Intervention Model: Crossover Assignment
Intervention Model Description:
Stepped wedge with 7 steps; Participants are randomized to receive the treatment (therapy sessions) in either a community or school settingMasking: None (Open Label)
No masking--Participants will be able to tell which arm they belong to based on where they are receiving the treatment (therapy sessions)Primary Purpose: Treatment
- Post Traumatic Stress Disorder
|Behavioral: Trauma-Focused Cognitive Behavioral Therapy
Eight small-group sessions, including eight children and one guardian for each child, will meet separately, with joint activities in the final three sessions. TF-CBT will be delivered via community health volunteers in the community setting, and via selected teachers in the school setting--with two lay counselors leading the child group, and one leading the guardian group. Most TF-CBT components (psychoeducation, parenting, relaxation, cognitive coping, grief specific skills) will be delivered in groups, but 2-3 individual sessions mid-group will be used for imaginal exposure (i.e., talking about/processing traumatic events).
- Experimental: Community-Based CBT
These participants will receive Trauma-Focused Cognitive Behavioral Therapy in a community setting from community health volunteers
Intervention: Behavioral: Trauma-Focused Cognitive Behavioral Therapy
- Experimental: School-Based CBT
These participants will receive Trauma-Focused Cognitive Behavioral Therapy in a school setting from specified teachers
Intervention: Behavioral: Trauma-Focused Cognitive Behavioral Therapy
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|Not yet recruiting
|January 2022 (Final data collection date for primary outcome measure)
- Child or young adolescent between the ages of 11 and 14 at the time of enrollment
- Child lost one or both parents to death at least 6 months ago or later, and when the child was 4 years old or older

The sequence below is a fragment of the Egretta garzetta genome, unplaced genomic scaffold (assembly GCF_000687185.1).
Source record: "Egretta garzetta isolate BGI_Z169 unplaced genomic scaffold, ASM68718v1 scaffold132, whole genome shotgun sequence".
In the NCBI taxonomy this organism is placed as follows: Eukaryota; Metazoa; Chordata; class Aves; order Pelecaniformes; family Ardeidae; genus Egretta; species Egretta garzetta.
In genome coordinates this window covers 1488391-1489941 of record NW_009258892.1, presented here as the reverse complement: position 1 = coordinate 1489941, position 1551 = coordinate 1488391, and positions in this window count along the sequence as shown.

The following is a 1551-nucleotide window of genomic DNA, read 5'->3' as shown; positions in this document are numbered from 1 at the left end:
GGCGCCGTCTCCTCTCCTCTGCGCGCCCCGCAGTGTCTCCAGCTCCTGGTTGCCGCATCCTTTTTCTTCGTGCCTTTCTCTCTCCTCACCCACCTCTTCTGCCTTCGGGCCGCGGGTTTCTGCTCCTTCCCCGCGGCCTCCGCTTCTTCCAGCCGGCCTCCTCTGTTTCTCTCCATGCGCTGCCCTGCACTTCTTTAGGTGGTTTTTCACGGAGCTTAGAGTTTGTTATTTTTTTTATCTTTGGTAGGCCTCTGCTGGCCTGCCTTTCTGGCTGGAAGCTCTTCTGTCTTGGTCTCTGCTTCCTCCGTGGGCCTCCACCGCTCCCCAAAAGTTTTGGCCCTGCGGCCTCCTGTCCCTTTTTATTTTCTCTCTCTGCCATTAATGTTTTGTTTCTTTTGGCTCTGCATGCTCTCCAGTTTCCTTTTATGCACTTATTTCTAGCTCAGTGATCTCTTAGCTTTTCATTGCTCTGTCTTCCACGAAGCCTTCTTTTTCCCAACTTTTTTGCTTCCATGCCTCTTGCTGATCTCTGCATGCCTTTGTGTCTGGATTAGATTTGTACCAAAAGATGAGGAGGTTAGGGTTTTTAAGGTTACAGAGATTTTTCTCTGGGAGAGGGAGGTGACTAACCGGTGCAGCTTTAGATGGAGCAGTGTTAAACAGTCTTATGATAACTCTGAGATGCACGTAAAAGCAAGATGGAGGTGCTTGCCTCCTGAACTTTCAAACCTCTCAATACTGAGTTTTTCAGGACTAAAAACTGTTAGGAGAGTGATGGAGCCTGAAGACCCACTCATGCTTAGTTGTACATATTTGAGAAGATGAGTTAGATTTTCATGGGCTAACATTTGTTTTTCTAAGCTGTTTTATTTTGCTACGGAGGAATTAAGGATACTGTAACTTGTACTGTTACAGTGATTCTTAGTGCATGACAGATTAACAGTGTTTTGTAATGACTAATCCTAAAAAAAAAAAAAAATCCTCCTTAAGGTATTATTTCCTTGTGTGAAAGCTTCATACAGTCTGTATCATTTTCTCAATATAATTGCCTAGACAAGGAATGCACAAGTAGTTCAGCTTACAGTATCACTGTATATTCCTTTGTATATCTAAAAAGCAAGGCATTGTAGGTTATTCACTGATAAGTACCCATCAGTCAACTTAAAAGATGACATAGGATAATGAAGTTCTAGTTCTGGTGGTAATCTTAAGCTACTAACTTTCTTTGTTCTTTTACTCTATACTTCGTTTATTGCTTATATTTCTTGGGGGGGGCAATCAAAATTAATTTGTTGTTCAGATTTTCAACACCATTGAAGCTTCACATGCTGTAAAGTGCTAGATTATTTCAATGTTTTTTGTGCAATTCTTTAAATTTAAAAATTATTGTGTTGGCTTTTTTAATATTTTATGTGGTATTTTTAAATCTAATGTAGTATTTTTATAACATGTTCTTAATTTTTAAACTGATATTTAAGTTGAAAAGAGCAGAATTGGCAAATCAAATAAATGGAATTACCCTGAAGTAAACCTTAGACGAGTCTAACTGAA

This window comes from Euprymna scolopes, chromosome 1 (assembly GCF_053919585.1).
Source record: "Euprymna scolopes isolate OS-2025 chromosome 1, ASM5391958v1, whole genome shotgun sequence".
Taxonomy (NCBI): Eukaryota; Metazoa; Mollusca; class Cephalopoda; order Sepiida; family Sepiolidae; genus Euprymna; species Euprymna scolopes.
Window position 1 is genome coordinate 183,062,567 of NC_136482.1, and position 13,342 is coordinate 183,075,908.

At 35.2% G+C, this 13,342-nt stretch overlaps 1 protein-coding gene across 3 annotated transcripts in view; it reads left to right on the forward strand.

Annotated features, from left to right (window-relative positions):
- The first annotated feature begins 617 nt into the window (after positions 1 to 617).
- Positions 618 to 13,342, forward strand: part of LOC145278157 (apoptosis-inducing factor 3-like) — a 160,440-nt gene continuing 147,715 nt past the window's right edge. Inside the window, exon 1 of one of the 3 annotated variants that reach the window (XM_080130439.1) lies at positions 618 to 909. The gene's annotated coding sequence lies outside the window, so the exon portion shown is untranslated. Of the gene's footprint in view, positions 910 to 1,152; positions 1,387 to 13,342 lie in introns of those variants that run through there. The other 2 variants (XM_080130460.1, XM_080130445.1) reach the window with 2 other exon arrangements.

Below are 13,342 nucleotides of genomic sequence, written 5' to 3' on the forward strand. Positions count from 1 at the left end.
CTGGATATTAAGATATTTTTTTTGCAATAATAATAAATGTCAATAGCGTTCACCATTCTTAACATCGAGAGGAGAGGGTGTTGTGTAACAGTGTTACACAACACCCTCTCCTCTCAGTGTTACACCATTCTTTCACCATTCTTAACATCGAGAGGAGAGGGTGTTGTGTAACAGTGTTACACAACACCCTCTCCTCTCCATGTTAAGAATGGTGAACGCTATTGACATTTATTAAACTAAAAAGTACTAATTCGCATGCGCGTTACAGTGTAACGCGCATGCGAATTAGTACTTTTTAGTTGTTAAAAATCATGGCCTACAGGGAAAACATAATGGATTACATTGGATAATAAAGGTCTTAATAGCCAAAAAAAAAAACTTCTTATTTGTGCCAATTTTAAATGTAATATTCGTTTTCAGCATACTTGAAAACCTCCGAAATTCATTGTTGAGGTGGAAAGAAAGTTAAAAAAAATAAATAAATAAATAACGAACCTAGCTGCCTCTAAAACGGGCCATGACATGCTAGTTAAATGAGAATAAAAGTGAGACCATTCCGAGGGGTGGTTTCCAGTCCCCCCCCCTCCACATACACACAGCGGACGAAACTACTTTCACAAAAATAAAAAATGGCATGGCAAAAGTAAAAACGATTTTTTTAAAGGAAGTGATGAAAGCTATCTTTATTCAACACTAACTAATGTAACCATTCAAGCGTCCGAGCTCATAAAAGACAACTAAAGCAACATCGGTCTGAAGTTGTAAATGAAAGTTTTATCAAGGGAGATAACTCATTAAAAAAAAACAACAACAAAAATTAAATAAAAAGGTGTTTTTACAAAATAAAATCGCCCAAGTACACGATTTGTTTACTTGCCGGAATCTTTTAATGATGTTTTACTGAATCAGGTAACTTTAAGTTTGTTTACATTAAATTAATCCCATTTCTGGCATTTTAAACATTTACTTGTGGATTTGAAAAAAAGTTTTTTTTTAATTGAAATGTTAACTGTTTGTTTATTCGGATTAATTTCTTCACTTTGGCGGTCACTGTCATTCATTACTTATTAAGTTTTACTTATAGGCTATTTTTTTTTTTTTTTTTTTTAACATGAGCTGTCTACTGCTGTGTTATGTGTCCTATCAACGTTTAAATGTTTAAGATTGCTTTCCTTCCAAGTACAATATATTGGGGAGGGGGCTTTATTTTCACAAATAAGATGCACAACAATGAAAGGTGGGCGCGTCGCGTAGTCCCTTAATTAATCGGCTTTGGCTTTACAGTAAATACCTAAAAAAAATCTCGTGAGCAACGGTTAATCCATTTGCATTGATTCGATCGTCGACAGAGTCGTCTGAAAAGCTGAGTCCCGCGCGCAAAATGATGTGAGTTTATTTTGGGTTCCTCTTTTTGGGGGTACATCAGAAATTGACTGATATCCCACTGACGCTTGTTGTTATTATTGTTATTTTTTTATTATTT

- Child lives in the community with at least one adult guardian (18 years old or older)
- Child is experiencing borderline or clinically significant levels of post-traumatic stress or childhood traumatic grief (as indicated by a score of 18 or higher on the Child Posttraumatic Stress Scale, or a score of 35 or higher on the Inventory of Complicated Grief)
- Child has a known developmental or cognitive disability
- Child attends private school
- Child and family are about to move
- Children who lost a parent less than 6 months ago (since they may be experiencing a normal grief reaction and may not necessarily be in need of the treatment for CTG)
- Caregiver of the child refuses to participate
- Lay counselor is not literate
- Lay counselor does not have a mobile phone
- Lay counselor refuses to serve as a counselor
- Site leader refuses to allow their site to participate in the study
|Sexes Eligible for Study:
|11 Years to 14 Years (Child)
1R01MH112633 ( U.S. NIH Grant/Contract )
|Studies a U.S. FDA-regulated Drug Product:
|Studies a U.S. FDA-regulated Device Product:
- University of Washington
- Johns Hopkins University
- ACE Africa
||Kathryn Whetten, PhD
||Center for Health Policy and Inequalities Research at Duke University
||Shannon Dorsey, PhD
||University of Washington Department of Psychology